The View from Pop's Cottage

Sometimes in the early morning as the night crawls into day, you can see how the Smoky Mountains got their name. The mist does look like plumes of smoke from a distance - and in the Smoky Mountains you get a lot of distance for your money. Warm air comes in from the Gulf of Mexico and travels several hundred miles across the flatter lands to the south. When it reaches the Smoky Mountains it has no choice but to climb, cooling as it goes and leaving its humidity behind in ghostly wisps of mist. That's the waters of the Gulf of Mexico you're watching, hanging there at several thousand feet looking pretty.

Clingmans Dome

The highest point in the Smokies is Clingmans Dome at 6,643 ft (2,025m), about 9 miles (14kms) north of Bryson City and just across the border in Tennessee. This being the USA you can drive almost to the summit, from where there are 360-degree views of the landscape that really do take your breath away. But when you get your breath back you should set off on one of the hiking trails - maybe even the Appalachian Trail which passes close to the observation tower at the top of Clingmans Dome, where it's at its highest point. Don't get carried away, though, as if you keep heading north then in 2000 miles (3200kms) or so you'll find yourself in Maine, not far from the Canadian border.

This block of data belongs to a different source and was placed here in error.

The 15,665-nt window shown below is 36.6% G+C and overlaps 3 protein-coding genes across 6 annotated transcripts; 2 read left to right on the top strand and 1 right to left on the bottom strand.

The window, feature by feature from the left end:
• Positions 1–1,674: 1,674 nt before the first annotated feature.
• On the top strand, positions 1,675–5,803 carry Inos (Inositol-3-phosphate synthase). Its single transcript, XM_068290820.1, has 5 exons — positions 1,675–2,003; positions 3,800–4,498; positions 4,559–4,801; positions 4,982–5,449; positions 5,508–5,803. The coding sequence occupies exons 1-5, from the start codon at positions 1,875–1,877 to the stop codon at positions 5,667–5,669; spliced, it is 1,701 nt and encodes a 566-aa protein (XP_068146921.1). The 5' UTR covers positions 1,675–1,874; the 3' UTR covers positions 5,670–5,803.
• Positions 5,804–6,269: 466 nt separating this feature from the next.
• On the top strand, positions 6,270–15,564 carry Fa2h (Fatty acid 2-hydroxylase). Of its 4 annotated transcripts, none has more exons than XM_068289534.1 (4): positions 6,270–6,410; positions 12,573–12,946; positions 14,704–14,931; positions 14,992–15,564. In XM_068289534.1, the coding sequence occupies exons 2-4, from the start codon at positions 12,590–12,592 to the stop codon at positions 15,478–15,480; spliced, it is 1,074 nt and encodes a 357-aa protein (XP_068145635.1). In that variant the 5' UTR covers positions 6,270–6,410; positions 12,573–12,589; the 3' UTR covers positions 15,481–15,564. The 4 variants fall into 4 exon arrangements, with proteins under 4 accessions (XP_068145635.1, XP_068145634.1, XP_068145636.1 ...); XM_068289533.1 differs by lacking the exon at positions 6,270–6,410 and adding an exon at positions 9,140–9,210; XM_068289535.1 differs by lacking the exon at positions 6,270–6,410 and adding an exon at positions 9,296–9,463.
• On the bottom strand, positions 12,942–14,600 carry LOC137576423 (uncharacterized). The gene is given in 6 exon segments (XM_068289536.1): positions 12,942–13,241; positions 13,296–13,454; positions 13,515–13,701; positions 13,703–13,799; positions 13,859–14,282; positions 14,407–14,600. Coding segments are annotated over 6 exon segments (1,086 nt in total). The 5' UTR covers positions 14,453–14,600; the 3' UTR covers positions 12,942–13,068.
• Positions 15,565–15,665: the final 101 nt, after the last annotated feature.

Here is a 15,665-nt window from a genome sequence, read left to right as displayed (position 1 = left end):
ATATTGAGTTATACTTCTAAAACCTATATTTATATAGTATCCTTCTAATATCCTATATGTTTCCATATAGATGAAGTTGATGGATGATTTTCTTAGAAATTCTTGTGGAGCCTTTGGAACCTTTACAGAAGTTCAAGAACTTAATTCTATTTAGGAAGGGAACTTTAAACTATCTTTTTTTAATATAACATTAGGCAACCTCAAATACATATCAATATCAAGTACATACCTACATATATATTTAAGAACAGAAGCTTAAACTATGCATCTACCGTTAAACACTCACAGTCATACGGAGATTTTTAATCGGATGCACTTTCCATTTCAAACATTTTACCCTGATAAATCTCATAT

Sunset at Clingmans Dome

Photo by J.R. vanLienden,

Courtesy of the Bryson City/Swain County NC Chamber of Commerce

My advice after exploring the trail for a few hours is to get back in your car and head down into Bryson City and find yourself a table in FryDay's and Sundaes. Just about now that English Chip Butty will be sounding pretty good. Then grab yourself a bottle of North Carolina Syrah from the Cottage Craftsman along the street, head back to your log cabin, turn on the hot tub and make your own little patch of Smoky Mountain as the steam rises and you watch the sun and the wine go down.


Bryson City is three hours from Atlanta, which has direct flights from London with British Airways with 14-day fly-drive holidays from about £1000. Trailfinders has a 12-day Classic Carolinas fly-drive holiday, including the Smoky Mountains, from £937.

Hidden Creek Cabins has a wide range of log cabins, sleeping anything from 2-30 people, including luxury cabins, creekside cabins, honeymoon cabins, and many with spectacular Smoky Mountain views. Smaller cabins cost from about $119-149 per night, $850-1050 per week. Other options include Bryson City Cabin Rentals.  

For information on more things to do in and around Bryson City see Ten Free Things to Do in the Smoky Mountains and Bryson City.

Official Website: Great Smoky Mountains National Park

Mike Gerrard is an award-winning British travel writer who specialises in the USA. He is the co-editor of the 101 USA Holidays website.